Dietary Advice


Abi Purrington

Specialist Dietary Blogger

Hi, I'm Abi and I'm a gluten and dairy free food blogger and recipe writer.

You have probably come to this section of the website newly diagnosed with BAD and wondering what on earth you can now safely eat and how you can reduce your symptoms by controlling your diet. That's exactly the position I found myself in this year in June 2016. I have suffered with IBS symptoms for 20 years, I have been cooking and eating gluten & dairy free food for 4 years and then recently I have been diagnosed with BAD.

It's my personal experience that brings me here.

I am a home cook who has learnt through years of trial and error how to control my symptoms through controlling my diet and I hope that I am in a good position to be able to offer you some dietary advice based on my experience of eating and cooking free-from food and my recent experience of eating and cooking BAD friendly foods.

I would like to point out though that I am not a dietician or a member of the medical community and I have done no nutritional training. I am going to be writing some specifically gut-friendly recipes for you all to try out at home and I hope they will be able to at least offer you some foodie inspiration for the days when you're suffering and frustrated with figuring out what you can and can't eat.

I will try to cover all the typical food triggers including fats, gluten, dairy and some fodmap foods but I can't promise that every recipe will suit every person. Some you will need to adapt but I will try and give advice on substitutions or alternative things you can try.

I hope it will help you if you've been newly diagnosed or if you're fed up with limiting your food choices or if you're bored with what you cook at home. I hope my experience can help you to gain control over your diet and that it will help alleviate at least some of your BAD symptoms.

I know from personal experience that gaining control of your diet and making changes that will improve the symptoms that you are suffering with is one of the most pro-active and rewarding things that you can do. However I also know that it is one of the hardest things that you can do.

The reason is that there is not a one-fits-all diet plan that will work for everyone.

I am sure that an awful lot of BAD sufferers will have tried a variety of exclusion diets in an attempt to figure out what is causing their symptoms with a variety of outcomes. Personally I have tried being gluten free, dairy free and the FoDMAP diet and discovered that some triggers are consistent and that others are not.

The important thing to remember when trying to gain control over your BAD symptoms is the biological mechanism that causes Bile Acid Diarrhoea in the first place. When the body is trying to digest food (particularly fats) it produces bile acid in order to aid that digestion. But in people with BAD too much bile acid is produced, causing excess water to be created in the intestines, which results in a fast transit of stool through the digestive system, equalling diarrhoea. The important thing was…..particularly fats.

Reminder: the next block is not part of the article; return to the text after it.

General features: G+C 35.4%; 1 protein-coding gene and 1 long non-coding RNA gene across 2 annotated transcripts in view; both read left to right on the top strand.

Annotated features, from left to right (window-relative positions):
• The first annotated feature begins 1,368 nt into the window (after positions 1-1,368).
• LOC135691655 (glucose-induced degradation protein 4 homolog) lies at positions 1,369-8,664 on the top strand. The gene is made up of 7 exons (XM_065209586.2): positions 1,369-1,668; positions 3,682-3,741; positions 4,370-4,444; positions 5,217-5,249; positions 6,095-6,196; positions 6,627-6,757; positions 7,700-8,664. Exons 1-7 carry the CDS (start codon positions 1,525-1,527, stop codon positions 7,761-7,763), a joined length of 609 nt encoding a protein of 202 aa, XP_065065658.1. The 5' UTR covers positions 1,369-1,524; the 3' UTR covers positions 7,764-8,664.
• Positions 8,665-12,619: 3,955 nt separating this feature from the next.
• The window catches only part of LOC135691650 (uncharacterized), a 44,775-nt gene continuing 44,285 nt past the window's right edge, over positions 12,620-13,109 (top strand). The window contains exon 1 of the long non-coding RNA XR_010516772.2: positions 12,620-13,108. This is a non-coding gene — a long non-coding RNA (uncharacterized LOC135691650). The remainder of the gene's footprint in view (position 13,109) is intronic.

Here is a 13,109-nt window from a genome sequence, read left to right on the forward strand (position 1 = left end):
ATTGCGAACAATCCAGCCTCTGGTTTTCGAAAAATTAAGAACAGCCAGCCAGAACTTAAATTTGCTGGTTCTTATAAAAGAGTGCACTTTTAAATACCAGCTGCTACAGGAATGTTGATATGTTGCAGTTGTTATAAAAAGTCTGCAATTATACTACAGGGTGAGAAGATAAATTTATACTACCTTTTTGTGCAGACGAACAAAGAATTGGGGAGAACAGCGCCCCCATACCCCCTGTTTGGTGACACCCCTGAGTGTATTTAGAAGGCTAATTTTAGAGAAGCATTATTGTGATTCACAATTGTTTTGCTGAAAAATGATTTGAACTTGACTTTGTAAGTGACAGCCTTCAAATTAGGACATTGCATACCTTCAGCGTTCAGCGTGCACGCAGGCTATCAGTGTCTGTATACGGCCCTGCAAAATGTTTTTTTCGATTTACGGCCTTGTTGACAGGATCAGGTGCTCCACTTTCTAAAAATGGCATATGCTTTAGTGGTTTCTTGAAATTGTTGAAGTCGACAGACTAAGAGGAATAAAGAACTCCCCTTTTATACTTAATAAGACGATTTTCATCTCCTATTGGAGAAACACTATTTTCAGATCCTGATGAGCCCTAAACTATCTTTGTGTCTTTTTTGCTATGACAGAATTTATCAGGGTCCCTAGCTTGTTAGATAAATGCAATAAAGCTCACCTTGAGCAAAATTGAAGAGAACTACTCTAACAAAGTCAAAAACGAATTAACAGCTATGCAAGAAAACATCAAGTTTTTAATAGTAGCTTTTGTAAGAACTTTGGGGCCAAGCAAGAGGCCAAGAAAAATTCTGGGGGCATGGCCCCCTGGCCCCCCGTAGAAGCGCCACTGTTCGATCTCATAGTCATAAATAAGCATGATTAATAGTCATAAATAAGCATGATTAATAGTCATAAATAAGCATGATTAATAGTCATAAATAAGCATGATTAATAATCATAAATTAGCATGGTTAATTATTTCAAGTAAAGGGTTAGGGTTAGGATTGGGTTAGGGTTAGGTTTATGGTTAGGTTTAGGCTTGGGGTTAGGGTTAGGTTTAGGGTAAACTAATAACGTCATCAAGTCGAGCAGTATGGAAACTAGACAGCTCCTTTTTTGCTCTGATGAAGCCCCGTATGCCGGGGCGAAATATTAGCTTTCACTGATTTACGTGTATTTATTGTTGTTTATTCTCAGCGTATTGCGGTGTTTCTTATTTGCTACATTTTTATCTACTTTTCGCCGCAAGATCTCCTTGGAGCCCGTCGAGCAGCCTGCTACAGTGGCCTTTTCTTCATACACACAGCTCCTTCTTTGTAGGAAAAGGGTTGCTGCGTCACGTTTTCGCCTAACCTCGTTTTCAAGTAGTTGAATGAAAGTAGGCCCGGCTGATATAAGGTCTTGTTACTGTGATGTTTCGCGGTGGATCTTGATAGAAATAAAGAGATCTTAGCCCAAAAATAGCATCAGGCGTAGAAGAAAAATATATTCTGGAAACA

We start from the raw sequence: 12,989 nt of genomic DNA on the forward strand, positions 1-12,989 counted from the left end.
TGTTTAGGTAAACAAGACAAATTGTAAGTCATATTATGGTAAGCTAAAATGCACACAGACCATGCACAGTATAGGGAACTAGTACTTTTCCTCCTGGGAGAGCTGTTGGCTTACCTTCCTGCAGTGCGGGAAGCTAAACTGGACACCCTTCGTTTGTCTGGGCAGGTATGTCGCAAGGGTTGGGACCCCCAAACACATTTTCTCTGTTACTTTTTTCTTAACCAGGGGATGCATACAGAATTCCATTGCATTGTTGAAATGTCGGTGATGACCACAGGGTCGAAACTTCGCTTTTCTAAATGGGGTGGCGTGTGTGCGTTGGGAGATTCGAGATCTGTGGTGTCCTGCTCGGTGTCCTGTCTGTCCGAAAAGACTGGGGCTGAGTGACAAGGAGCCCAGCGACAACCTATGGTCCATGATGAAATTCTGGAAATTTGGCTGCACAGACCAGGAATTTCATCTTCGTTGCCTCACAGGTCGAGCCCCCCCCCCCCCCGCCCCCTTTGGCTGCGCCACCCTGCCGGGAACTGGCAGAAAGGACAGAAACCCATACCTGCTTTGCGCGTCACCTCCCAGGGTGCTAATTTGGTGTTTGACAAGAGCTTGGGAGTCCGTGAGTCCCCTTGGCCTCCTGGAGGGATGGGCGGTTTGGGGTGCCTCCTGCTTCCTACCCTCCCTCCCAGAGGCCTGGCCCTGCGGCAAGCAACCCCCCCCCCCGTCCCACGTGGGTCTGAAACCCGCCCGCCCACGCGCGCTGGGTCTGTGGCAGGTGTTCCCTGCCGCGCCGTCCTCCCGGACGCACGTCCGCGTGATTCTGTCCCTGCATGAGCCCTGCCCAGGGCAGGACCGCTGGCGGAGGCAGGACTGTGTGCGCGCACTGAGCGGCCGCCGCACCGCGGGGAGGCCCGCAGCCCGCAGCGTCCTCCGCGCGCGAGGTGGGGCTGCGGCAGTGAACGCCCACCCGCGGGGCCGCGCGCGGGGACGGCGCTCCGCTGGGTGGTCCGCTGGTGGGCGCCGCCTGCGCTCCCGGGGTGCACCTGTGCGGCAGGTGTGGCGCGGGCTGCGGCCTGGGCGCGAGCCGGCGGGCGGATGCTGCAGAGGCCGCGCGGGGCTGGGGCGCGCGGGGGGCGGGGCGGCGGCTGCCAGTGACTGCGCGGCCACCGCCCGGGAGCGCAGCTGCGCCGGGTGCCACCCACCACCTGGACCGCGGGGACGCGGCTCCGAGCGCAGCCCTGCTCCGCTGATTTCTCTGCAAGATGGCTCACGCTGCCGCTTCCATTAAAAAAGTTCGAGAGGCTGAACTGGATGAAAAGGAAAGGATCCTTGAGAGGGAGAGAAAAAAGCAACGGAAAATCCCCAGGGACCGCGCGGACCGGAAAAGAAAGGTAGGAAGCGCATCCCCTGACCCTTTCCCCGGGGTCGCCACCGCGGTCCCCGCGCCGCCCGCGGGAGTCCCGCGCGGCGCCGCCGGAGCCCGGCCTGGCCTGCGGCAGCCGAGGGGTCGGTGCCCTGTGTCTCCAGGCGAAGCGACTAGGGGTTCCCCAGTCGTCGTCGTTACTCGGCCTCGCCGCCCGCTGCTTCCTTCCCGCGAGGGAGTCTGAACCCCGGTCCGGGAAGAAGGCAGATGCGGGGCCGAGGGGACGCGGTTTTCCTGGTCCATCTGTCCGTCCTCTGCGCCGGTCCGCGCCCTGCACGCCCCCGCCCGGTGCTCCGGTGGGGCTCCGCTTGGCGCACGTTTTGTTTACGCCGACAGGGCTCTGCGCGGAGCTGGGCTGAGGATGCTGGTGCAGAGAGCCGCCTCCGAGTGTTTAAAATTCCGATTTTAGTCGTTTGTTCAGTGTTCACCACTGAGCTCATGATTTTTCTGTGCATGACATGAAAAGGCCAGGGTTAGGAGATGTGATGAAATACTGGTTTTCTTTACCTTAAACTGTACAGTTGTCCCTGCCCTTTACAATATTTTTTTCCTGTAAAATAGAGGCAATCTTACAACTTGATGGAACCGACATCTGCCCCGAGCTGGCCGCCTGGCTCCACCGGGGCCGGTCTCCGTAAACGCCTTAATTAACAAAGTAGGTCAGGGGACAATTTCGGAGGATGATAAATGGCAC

So what is the one dietary change that everyone with BAM can make?

Reduce your fat intake.

Clinical information on the effect of a low fat diet on BAD is limited.  However, it is generally recommended that a low fat diet (less than 40g a day and not all at once) should be followed.  

Is it as easy as that though? Unfortunately not.

For some patients, once they are tolerating the bile binder medication, they find that they can eat a reasonably unrestricted diet and are able to include a normal amount of fat in their diet. But for other patients it is more of a sliding scale of tolerance. For some a low fat diet is critical, for others a moderately low fat diet is all they need. Everyone has a different response. The digestive system is a notoriously sensitive body organ and everyone has different reactions, tolerances, sensitivities and triggers to food.

Ensuring that you do not miss taking your bind binders is really important as symptoms return very quickly. For some of us the impact is fairly quick within hours / same day. For others the impact can be the subsequent day. Most of us find that if doses are missed it takes a few days / weeks for the symptoms to resolve. Keeping a supply of the bile binders in your handbag and wallet is a good idea so if you forget to take them before you leave the house you have some with you. Some of us keep a larger supply in our cars (which we rotate to ensure they do not go past the expiry date) so if we go away with work or for the weekend and forget to take our medication we have an emergency supply. Ask your GP to prescribe a couple of weeks extra supply so you can have an emergency back up in places that work for you.

We have also found that we need to drink plenty of fluids and that the bile binders are more effective when we are well hydrated.